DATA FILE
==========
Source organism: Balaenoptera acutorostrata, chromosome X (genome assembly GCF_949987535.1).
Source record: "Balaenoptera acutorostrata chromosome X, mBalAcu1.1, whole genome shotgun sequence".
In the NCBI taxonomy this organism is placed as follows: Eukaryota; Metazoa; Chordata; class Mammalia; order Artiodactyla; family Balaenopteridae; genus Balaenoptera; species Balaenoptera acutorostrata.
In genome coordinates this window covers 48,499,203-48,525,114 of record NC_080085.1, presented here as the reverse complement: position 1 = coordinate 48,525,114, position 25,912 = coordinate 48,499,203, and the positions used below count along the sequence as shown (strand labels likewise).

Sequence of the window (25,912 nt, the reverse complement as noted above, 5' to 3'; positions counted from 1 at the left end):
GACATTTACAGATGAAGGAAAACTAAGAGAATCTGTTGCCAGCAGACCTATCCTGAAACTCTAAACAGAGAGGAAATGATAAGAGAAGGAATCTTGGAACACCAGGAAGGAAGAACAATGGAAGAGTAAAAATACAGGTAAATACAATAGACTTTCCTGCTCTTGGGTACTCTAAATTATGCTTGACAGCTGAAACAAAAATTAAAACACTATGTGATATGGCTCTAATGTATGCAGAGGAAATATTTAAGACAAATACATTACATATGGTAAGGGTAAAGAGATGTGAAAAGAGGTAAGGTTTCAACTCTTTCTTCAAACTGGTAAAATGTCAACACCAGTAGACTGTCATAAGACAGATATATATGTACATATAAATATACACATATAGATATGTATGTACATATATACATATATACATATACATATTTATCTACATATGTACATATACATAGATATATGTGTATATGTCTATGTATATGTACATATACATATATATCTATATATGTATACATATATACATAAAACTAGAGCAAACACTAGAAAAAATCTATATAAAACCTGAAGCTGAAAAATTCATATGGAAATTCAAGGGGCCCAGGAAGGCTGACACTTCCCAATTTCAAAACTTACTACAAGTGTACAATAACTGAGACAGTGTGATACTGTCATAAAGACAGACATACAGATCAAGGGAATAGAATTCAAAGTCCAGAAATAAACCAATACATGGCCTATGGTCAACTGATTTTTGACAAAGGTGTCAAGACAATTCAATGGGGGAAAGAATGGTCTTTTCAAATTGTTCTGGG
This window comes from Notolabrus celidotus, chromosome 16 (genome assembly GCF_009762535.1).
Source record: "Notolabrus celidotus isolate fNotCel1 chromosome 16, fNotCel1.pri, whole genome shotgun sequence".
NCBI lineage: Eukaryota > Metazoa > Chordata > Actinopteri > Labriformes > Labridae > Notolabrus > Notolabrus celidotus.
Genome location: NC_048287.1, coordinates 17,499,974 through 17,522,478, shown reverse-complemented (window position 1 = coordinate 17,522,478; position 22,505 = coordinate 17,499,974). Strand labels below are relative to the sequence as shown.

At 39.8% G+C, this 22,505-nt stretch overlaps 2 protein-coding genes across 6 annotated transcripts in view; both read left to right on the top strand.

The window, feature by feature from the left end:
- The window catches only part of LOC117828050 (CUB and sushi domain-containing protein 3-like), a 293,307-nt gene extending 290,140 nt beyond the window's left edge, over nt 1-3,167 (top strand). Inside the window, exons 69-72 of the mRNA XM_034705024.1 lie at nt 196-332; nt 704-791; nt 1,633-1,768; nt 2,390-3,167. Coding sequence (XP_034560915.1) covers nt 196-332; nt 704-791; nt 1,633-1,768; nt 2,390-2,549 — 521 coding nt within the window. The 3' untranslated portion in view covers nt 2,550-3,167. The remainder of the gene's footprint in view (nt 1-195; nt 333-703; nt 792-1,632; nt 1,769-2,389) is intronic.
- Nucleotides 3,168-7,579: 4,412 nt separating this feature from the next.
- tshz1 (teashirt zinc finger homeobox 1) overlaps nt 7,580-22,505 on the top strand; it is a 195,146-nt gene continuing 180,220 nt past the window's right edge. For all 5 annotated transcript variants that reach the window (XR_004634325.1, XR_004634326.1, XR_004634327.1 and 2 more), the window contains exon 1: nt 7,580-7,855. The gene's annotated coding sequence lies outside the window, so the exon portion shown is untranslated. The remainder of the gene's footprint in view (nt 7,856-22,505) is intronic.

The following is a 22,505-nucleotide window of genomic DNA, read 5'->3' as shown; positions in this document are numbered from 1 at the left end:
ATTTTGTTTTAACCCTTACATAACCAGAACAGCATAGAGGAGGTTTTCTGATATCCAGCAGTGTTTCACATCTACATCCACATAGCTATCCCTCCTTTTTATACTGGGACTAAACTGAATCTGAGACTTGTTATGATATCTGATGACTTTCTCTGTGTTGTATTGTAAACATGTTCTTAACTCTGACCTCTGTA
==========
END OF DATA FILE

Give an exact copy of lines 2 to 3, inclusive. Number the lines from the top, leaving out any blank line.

Source record: "Balaenoptera acutorostrata chromosome X, mBalAcu1.1, whole genome shotgun sequence".
In the NCBI taxonomy this organism is placed as follows: Eukaryota; Metazoa; Chordata; class Mammalia; order Artiodactyla; family Balaenopteridae; genus Balaenoptera; species Balaenoptera acutorostrata.